Secondly, Mrs Lomond had also come to get an assurance from the judge that her son’s case will not be reopened. She was afraid that her son could be rearrested and punished as he was a suspect. However, the judge assured her that her son’s case once finished would not be reopened.

LANGUAGE WORK

What do the following phases in the lesson mean?

i. Wind is dying down = wind is subsiding.

ii. My cup of tea = of my interest

iii. Solitary sort of fellow = one who likes solitude.

iv. Untidy end = tragic end

v. Take one’s word = believe a person’s statement

vi. Go wrong = to commit a mistake

vii. Clean sheet = declare innocent.

viii. Wide awake = completely awake

ix. Get in = come in

x. Break one’s heart = to hurt someone

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2. Find other words which can be used instead of the word/words in italics without changing the meaning of the sentences. Your word must begin with p.

1. Strange – Peculiar

2. Farmers – Peasants

3. Feeling for or against a criminal – Prejudice

4. Specially – Particularly

5. Organized – Programmed

6. Way – Path

7. Strong – Powerful

8. Nice – Pleasant

GRAMMAR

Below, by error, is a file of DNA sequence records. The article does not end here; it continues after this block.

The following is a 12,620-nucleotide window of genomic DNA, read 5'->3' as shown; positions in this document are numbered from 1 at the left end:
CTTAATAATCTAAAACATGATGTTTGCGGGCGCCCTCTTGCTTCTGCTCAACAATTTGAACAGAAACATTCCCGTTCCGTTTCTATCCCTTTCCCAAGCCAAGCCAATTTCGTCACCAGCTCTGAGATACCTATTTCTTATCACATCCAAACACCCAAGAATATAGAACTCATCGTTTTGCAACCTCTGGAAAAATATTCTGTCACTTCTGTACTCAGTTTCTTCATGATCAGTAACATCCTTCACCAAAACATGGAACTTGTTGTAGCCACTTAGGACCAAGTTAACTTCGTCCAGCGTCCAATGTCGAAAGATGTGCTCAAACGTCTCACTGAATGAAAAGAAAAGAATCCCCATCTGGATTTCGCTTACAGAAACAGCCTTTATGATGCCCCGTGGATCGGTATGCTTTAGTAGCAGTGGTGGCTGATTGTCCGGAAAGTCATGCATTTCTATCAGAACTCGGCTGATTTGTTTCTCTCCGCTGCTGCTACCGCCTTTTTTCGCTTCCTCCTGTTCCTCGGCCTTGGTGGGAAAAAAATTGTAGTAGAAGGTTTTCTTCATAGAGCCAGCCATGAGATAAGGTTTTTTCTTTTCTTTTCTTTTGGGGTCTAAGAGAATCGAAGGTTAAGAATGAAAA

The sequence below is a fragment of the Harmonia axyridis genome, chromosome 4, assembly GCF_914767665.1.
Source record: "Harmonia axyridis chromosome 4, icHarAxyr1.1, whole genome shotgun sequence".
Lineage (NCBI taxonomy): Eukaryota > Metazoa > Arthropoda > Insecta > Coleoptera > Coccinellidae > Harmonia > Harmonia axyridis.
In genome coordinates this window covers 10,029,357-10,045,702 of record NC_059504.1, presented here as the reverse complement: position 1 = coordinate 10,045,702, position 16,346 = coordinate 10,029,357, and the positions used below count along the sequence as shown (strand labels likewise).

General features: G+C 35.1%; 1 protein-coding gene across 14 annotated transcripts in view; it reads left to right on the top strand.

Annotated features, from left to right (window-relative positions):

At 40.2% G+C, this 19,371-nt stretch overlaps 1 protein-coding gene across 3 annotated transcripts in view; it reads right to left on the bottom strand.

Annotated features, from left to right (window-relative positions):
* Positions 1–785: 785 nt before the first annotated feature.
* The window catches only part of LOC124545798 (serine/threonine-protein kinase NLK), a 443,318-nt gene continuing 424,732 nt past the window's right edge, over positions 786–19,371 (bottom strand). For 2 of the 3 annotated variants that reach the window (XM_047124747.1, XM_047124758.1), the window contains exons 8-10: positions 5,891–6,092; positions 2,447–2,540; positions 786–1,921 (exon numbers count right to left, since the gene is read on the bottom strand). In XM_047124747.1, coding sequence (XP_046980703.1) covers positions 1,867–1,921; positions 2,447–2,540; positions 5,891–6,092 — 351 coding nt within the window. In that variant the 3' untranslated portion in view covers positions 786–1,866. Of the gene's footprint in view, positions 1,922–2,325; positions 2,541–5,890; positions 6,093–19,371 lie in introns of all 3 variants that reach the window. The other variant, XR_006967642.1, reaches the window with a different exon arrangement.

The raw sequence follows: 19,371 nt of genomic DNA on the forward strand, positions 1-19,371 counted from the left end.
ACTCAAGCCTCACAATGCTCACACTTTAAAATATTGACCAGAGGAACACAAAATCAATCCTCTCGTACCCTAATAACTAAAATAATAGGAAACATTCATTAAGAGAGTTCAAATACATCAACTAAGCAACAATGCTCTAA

Verbs/ Tenses used:

(i) The wind is dying down. (Present continuous)

(ii) It seldom does in these parts. (Present simple)

(iii) How did you get in here? (Past simple)

(iv) He left for Canada yesterday. (Past simple)

(v) I will get my car to take you home. (Future simple)

Adverb:

An Adverb is a word which describes, (modifies) a verb, an adjective, another adverb a determiner, a noun phrase, clause, or sentence. Adverb shows ‘How, when, where, like things in a sentence.

Example are:

Sweetly, Hastefully, Scornfully, Beggedly, very, Most, etc.

Examples from text are:

 The door is silently opened.
 She turns fiercely to Brodie.
 Trying to speak lightly but failing.

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1 Comment

A Basketful of Sea Trout Summary And Questions - Smart eNotes · September 10, 2020 at 5:32 pm